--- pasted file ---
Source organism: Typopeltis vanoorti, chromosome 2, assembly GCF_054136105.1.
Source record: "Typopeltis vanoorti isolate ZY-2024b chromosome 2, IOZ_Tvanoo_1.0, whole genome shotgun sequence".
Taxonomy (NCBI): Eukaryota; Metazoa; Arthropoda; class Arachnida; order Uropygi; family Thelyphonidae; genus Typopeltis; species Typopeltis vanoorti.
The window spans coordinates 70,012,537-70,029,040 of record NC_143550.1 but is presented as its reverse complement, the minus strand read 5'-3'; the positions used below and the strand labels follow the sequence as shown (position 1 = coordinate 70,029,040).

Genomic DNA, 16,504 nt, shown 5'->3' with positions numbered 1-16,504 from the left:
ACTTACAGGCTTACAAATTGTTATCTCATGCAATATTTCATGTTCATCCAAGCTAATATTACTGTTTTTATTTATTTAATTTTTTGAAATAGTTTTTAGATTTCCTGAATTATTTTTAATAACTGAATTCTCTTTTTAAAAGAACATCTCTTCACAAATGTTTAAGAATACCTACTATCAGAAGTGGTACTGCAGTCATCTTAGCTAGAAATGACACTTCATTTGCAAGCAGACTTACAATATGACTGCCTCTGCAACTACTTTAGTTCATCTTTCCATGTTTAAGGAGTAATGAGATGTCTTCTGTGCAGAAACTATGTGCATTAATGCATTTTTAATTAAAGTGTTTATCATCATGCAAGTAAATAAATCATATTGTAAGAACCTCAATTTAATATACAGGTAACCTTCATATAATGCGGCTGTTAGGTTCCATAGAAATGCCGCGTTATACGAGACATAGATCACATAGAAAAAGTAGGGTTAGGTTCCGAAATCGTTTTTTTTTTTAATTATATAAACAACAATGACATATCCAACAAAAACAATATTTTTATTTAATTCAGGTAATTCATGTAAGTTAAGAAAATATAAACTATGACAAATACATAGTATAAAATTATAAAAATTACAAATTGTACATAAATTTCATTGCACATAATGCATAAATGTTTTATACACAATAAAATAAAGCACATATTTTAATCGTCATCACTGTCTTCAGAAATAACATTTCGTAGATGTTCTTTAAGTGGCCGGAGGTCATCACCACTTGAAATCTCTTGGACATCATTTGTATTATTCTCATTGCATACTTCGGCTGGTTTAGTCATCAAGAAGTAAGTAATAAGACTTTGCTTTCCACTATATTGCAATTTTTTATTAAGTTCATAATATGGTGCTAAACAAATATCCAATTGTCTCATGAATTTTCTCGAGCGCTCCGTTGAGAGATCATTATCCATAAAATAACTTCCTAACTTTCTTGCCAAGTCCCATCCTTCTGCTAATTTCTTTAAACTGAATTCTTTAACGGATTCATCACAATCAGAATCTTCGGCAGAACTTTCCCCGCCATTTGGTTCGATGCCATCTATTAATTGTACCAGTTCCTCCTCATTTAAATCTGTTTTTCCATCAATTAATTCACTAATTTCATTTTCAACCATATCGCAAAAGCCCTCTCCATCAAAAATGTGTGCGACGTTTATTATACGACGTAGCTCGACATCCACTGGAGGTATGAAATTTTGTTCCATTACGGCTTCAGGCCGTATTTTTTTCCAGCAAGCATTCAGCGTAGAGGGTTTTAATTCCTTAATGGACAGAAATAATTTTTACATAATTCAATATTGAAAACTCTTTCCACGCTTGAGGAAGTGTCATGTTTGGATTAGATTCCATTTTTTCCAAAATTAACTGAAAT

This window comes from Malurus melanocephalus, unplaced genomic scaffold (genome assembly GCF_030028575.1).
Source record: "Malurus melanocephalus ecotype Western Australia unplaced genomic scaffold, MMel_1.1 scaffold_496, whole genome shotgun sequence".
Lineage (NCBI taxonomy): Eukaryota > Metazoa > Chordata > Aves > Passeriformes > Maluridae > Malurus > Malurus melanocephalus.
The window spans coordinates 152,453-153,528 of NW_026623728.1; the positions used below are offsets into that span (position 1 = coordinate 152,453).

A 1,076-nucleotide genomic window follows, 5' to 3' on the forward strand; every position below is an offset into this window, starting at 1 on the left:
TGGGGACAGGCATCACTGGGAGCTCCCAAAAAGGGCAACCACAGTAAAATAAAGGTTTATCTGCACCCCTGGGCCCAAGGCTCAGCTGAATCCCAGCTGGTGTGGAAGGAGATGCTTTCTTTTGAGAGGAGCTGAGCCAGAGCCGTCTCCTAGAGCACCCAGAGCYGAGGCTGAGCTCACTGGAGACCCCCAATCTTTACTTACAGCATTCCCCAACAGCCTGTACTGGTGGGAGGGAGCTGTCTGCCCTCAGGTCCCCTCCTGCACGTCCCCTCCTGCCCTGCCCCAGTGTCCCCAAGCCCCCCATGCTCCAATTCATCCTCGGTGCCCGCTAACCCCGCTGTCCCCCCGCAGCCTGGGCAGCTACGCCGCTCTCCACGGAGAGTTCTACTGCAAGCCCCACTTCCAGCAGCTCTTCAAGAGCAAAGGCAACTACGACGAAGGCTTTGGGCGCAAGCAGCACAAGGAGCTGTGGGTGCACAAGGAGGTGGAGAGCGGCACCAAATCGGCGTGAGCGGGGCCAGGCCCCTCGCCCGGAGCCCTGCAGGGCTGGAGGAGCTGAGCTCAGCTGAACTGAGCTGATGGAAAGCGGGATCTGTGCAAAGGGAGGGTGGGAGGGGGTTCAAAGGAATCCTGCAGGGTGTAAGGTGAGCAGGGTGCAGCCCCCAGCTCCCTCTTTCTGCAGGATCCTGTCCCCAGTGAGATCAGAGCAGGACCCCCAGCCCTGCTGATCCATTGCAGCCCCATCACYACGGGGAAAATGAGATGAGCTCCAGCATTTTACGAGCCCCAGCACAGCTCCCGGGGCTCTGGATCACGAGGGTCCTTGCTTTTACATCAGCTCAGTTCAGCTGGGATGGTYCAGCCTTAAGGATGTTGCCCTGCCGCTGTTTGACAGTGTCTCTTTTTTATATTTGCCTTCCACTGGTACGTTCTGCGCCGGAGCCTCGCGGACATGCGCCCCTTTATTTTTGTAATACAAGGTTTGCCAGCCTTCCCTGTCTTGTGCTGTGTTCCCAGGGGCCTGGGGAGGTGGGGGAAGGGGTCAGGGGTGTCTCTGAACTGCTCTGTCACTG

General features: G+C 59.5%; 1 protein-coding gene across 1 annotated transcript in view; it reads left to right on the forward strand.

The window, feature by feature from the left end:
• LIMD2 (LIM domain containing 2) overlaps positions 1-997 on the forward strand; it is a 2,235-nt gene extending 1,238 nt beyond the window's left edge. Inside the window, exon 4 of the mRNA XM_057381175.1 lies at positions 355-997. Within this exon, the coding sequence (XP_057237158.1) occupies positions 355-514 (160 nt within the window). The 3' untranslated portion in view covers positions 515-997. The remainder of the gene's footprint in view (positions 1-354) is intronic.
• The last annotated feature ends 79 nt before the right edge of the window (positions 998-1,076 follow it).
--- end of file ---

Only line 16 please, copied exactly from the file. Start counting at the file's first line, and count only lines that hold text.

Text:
• The last annotated feature ends 79 nt before the right edge of the window (positions 998-1,076 follow it).